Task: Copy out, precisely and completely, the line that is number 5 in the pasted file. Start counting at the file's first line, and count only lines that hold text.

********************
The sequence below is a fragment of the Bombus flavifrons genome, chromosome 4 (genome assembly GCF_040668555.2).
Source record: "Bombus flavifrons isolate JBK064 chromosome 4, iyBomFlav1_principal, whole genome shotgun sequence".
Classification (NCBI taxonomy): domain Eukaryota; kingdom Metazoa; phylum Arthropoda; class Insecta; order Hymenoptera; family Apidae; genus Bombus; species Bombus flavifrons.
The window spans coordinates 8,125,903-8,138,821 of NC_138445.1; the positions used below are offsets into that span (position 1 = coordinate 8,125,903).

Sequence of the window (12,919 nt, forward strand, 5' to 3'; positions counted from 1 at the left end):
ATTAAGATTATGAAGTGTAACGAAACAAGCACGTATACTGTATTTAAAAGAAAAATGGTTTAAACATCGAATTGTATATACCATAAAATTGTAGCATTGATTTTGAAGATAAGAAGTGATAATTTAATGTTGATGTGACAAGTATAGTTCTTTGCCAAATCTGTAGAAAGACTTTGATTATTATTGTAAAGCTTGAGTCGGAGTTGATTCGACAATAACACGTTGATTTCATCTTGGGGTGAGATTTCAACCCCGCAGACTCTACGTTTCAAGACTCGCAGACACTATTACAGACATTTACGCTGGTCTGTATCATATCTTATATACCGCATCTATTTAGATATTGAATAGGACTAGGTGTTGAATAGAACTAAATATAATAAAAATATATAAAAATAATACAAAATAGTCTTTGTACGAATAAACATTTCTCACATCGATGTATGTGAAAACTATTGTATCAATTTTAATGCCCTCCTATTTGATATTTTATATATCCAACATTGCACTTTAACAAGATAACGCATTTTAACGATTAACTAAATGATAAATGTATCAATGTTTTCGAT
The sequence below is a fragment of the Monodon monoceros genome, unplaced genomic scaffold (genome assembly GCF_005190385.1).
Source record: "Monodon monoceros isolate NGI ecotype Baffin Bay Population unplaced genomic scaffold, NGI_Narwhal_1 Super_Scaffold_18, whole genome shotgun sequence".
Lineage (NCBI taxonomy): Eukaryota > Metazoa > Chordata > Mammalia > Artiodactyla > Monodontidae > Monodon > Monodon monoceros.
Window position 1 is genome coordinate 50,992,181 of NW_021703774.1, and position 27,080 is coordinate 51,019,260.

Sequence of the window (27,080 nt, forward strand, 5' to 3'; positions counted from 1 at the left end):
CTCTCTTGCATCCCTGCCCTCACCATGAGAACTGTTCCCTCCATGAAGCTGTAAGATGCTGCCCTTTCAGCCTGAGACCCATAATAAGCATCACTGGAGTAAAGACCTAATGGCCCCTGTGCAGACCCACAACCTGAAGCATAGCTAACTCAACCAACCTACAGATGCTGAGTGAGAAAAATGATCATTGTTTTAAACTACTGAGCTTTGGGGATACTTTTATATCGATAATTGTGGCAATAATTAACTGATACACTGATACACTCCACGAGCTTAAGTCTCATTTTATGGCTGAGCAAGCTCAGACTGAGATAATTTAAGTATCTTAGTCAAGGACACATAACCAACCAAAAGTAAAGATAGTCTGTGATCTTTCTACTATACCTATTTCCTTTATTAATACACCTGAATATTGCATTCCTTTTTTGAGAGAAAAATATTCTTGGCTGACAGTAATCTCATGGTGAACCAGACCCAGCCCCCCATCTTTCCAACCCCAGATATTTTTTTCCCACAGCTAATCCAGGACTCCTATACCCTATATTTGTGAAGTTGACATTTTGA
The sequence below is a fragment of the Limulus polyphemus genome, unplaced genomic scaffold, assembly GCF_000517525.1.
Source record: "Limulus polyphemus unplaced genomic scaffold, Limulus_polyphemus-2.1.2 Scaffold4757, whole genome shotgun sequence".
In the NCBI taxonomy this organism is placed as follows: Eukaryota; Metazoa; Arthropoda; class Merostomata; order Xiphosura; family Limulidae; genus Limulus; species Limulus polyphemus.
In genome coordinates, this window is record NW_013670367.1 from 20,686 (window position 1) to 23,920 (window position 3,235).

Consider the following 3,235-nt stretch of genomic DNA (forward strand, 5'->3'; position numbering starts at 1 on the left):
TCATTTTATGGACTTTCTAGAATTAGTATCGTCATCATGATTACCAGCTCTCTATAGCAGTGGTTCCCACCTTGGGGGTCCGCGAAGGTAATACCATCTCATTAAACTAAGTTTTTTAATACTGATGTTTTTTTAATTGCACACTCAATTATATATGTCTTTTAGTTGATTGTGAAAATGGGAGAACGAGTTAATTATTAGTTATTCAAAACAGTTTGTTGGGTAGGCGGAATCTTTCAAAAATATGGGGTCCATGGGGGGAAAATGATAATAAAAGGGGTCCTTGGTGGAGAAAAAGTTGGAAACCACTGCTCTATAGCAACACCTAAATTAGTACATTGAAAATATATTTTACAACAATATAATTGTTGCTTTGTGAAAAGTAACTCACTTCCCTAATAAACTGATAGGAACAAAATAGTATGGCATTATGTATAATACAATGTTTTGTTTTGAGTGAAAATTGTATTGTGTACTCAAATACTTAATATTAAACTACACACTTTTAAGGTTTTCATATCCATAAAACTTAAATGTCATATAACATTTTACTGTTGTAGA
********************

Sequence of the window (12,919 nt, forward strand, 5' to 3'; positions counted from 1 at the left end):